Perhaps a bit of political instability is precisely what is needed in order to make Malaysia move forward, in terms of its democratic values, but also closer to its ‘Vision 2020’. Perhaps that is the answer to escaping the middle income trap and moving towards higher levels of growth and standards of living for its citizens.
Political stability is a dilemma-posing situation that one should wish for, but not desire in the long run. Political stability, taken as a peaceful political situation in a country is indeed beneficial. However, when one speaks of political stability in terms of having one party or a coalition of parties in office for a long period of time, it is a type of political stability that may be detrimental for the country in the long run. The economy, in terms of attracting foreign direct investment may be doing well, as investors know exactly what policies to expect, based on the government’s ideology and past performance. However, other aspects of the society might suffer because of complacency, lack of competition, and obsurity. And eventually, the economy suffers because of these as well.
Change comes to be a crucial means to implement an efficient system. Even though not guaranteed, change, political instability in a way, can lead to positive outcomes. Malaysia is doing well in many ways. However, it is viewed by the international community as a semi-authoritative country, and is facing many curtailments of personal freedoms, as well as corruption and lack of transparency. No one can guarantee that a new government in place can reverse the current trends. However, it is worth considering as an alternative, if not for anything else, for Malaysia’s reputation to be restored in the international arena. Many have concerns with the undemocratic nature of the rising Asia. Malaysia is one of the fitter Asian countries, in terms of democracy. However, it can go the extra mile and prove its potential to become great. But beware: democratic nations can easily fall into many traps, as the European countries and the US are evidently at the moment. It is up to the government in place and the people that elect them to ensure that they are producing a politically, as well as 7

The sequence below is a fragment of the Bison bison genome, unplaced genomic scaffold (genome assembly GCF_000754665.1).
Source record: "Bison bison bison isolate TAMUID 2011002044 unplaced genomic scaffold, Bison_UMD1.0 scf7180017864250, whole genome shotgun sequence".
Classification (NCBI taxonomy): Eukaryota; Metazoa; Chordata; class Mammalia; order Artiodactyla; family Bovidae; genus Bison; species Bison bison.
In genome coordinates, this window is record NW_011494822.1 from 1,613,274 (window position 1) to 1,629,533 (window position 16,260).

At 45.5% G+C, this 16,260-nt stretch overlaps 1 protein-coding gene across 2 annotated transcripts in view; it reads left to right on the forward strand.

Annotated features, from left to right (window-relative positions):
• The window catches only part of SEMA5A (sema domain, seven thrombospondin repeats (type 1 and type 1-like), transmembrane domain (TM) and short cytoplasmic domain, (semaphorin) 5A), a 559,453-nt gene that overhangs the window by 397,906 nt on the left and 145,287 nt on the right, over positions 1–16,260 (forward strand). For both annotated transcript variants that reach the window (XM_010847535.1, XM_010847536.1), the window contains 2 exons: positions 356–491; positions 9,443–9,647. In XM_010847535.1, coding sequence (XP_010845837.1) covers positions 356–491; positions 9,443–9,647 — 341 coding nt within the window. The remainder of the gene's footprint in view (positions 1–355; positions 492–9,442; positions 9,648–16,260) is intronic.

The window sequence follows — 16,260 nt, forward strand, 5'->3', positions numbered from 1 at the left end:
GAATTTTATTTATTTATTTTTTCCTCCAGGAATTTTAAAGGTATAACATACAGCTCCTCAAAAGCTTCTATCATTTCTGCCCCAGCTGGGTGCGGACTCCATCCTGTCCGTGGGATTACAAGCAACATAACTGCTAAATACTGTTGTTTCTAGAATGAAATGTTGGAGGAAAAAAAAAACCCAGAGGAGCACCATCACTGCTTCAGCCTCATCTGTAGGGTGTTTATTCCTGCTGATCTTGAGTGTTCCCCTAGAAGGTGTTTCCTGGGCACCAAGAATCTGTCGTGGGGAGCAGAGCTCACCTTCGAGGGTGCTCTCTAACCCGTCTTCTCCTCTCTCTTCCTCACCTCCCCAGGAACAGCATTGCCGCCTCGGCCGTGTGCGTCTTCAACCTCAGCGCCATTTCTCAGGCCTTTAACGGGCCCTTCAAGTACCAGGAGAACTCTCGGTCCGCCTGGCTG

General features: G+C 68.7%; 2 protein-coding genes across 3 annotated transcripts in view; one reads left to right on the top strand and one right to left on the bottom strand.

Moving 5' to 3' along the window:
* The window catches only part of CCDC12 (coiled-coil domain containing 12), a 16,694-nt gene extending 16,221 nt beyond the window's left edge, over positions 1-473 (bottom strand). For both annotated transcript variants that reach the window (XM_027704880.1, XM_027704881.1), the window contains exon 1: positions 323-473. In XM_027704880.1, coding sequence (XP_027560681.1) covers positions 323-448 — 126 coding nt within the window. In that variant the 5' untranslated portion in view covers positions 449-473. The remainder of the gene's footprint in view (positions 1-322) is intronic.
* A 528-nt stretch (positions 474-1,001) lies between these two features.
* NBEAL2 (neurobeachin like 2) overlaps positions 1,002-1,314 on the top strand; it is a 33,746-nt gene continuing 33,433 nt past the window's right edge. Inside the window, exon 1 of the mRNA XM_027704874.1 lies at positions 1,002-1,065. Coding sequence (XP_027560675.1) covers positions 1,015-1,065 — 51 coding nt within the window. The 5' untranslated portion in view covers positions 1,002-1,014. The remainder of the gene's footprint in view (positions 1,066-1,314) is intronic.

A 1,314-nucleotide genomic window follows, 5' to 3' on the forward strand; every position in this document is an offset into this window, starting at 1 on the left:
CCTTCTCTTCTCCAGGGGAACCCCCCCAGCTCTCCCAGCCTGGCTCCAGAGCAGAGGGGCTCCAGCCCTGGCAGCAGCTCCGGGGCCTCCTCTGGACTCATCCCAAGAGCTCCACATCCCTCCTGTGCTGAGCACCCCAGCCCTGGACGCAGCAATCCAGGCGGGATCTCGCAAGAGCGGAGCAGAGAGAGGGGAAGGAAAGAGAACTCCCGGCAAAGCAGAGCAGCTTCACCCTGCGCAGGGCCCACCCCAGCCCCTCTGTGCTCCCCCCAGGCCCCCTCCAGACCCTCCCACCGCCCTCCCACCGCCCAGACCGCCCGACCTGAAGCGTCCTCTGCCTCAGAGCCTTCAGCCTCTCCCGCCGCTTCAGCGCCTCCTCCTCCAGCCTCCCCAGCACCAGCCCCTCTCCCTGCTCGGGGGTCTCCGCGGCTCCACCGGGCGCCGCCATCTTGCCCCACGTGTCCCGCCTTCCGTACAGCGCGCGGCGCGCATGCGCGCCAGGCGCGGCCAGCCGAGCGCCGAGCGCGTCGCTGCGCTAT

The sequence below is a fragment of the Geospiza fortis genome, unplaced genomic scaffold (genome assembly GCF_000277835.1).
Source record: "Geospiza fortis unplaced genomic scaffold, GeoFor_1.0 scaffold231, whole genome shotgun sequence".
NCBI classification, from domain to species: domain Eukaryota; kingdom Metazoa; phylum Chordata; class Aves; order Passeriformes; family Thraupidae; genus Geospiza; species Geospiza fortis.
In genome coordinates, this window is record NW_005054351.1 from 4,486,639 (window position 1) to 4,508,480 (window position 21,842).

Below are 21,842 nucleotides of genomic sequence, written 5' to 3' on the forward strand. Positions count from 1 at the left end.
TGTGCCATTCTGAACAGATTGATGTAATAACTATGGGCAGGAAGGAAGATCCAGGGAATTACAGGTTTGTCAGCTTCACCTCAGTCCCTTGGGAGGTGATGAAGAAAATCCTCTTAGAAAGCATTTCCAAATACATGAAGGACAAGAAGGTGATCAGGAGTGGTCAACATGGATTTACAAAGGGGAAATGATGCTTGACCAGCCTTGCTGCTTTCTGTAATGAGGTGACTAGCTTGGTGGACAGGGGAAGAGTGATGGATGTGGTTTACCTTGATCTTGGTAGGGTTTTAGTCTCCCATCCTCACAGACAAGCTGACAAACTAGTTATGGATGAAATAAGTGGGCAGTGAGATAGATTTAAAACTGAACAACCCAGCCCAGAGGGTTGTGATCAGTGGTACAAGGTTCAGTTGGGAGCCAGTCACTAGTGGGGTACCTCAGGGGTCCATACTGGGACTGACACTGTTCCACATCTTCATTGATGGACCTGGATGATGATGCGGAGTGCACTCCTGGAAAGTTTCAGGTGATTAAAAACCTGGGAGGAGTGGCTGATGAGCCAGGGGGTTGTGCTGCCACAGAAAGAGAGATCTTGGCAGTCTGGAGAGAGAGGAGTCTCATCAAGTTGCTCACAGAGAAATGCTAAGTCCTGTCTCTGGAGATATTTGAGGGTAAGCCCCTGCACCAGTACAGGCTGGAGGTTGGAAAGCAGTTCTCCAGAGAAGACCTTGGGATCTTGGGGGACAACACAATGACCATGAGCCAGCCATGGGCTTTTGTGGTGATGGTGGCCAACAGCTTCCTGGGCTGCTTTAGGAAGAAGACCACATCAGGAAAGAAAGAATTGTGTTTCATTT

economically stable country while at the same time having a more democratic system in place. With political stability, one should be careful of what they wish for.
Bibliography: AISEN A., VEIGA F.J., 2011. ‘IMF Working Paper: How Does Political Instability Affect Economic Growth?’ International Monetary Fund Working paper. WP/11/12.
ALESINA A., OZLER S., ROUBINI N., Swagel P., 1992. ‘Political Instability and Economic growth’. National Bureau of Economic Research. September 1992, WP#4173
BUSSE M., HEFEKER C., 2005. Political Risk, Institutions and Foreign Direct Investment.
FIDH, 2008. ‘Political Stability v. Democratic Freedom? Economic Crisis and Political Repression in Vietnam’. Hearing on Cambodia, Laos and Vietnam. Sub-commission on Human Rights, European Parliament. Brussels, 25 August 2008.
HEUFERS R., 2002. ‘The Politics of Democracy in Malaysia’. ASIEN. Vol.85: 39-60
SINGH H., JUN K.W., 1995. ‘Some New Evidence on Determnants of Foreign Direct Investment in Developing Countries’. Policy Research Working Paper 1531. The World Bank.
THE STAR/ASIA NEWS NETWORK, 2010. ‘French Investors See Malaysian Political Stability a Key Attraction’. AsiaOne. 8th April, 2010. Available from: http://www.asiaone.com/Business/News/Story/A1Story20100408-209090.html, last accessed: 9/1/2012 USEEM B., USEEM M., 1979. ‘Government Legitimacy and Political Stability’ Social Forces. Vol.57 (3): 840
WASHINGTON POST, 2012. ‘A ‘test’ of Democracy Malaysia Might Fail’. Washington Post. January 8, 2012. Available from: http://www.washingtonpost.com/opinions/a-test-of-democracy-malaysiamight-fail/2012/01/06/gIQAL8aghP_story.html, last accessed: 9 January 2012. 8